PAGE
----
The Dog Ageing Project.

Yes, you heard that correctly!

I was just idly browsing dog websites a couple of days ago and came across the Dog Aging Project. As their About page reports:

The goal of the Dog Aging Project is to understand how genes, lifestyle, and environment influence aging. We want to use that information to help pets and people increase healthspan, the period of life spent free from disease.

I have taken the liberty of sharing one of their blog posts with you (I can’t see that isn’t allowed!)

ooOOoo

Longer, healthier lives. Together.

Dog and Human Genetics: Similarity and Difference

July 26th, 2022

Your pup may be your “fur baby,” but how similar are you genetically? You may be surprised!

Did you know that dogs and people share over 17,000 special genes called orthologs? Each pair of orthologs is derived from the same common ancestor via vertical descent (speciation) and they tend to have similar functions. They are one of the main reasons why your pup is such an invaluable comparative animal model for studying human health. In fact, humans and dogs have numerous similarities even in those parts of the genome that aren’t genes (the noncoding part of the genome). When it comes to better understanding human health, your pup is our best friend!

Sometimes, the effects of a gene are identical between dogs and people. For example, the same version of EPAS1, a gene triggered by low-oxygen conditions, is shared by people living in the Tibetan Plateau and the dog lineages that developed there. Genetic changes in this gene have taken place to help kickstart the body’s responses to hypoxia, or low oxygen levels, at high altitudes.

In other cases, the effects of a gene may be similar but not identical. For instance, the gene SCN3A is important to brain function and affects the development of speech. In children, mutations in SCN3A have been reported to cause disorders like epilepsy. But in dogs, genetic changes near the canine ortholog of SCN3A are associated with the frequency of howling in dogs.[1] The functions of this gene seem distinct (speech versus howling) but related!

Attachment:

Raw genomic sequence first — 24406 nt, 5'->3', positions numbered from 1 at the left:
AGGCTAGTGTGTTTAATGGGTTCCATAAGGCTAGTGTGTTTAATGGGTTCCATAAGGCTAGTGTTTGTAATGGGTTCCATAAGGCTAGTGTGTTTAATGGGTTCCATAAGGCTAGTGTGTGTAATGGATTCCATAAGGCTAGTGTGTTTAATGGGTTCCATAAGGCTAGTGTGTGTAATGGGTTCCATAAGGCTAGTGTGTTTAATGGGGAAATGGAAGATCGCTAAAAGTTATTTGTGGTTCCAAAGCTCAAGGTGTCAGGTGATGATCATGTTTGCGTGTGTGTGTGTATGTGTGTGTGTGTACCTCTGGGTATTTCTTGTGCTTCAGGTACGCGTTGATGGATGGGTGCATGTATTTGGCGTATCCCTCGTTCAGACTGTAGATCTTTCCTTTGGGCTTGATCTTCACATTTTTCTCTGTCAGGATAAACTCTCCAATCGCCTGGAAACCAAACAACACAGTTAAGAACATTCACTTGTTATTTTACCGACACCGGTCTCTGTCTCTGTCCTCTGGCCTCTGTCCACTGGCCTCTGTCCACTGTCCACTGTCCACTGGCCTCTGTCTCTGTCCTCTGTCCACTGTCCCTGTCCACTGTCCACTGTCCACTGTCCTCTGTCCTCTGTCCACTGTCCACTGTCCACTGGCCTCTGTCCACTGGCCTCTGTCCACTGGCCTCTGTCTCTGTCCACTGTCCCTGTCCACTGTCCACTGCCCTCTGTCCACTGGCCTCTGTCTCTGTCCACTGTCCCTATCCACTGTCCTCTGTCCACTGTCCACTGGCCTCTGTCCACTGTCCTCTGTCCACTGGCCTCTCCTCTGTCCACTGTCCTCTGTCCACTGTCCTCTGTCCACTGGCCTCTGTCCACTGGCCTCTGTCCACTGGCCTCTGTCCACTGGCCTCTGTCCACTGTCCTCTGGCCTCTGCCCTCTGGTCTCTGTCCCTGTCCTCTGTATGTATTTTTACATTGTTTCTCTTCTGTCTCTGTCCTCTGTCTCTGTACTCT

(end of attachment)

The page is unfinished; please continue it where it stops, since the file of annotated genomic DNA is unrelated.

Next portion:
For other health conditions shared by dogs and people, the same genes may not be responsible, but that doesn’t mean that research on those conditions in dogs isn’t helpful for humans! By learning more about how a dog’s genes are connected with a shared health condition, we can investigate the biological mechanisms involved and potentially make links to human health.

For example, people long suggested that narcolepsy might be a disease of the immune system: an autoimmune attack that causes daytime drowsiness and sudden sleep. In human studies, it was difficult to confirm the immune system link. It wasn’t until 1999[2] that this connection was discovered in a lineage of Doberman pinscher dogs. The researchers discovered a gene that is involved in the interface between the nervous system and immune system.

Finally, you and your pup share more than just genetics. Your environments are also very similar! You sleep in the same house—maybe even the same bed!—go on walks together, and breathe the same air. Interactions between these environmental variables and your genetics (called gene by environment interactions) can have an important impact on health. For example, smoking is well known to increase risk of bladder cancer in humans[3], but it is still unknown how secondhand smoke affects risk of bladder cancer in dogs.[4]

Data from the Dog Aging Project should help us answer important questions like these!

1. Kathleen Morrill et al. 2022. Ancestry-inclusive dog genomics challenges popular breed stereotypes. Science 376: https://www.science.org/doi/10.1126/science.abk0639

2. Ling Lin et al. 1999. The Sleep Disorder Canine Narcolepsy Is Caused by a Mutation in the Hypocretin (Orexin) Receptor 2 Gene. Cell 98 (3): 365-376. https://doi.org/10.1016/S0092-8674(00)81965-0

3. JD Figueroa et al. 2014. Genome-wide interaction study of smoking and bladder cancer risk. Carcinogenesis 35 (8):1737-44. https://pubmed.ncbi.nlm.nih.gov/24662972/

4. Deborah Knapp. Canine Bladder Cancer. https://www.vet.purdue.edu/pcop/files/docs/CanineUrinaryBladderCancer.pdf (PDF)

ooOOoo

This is, in my opinion, an important project.

Many may want to nominate their own dog and there is a page where a number of FAQ’s are addressed. If you wish to proceed then go to this page.

As was said, this seems like an important project.

7 thoughts on “The Dog Ageing Project.

  1. Great idea, but to me it seems rather obvious. We’re all mammals, so generally speaking, what’s good for one should be good for the other. Stress free, happy, play, exercise, diet, sleep = Health.

    Like

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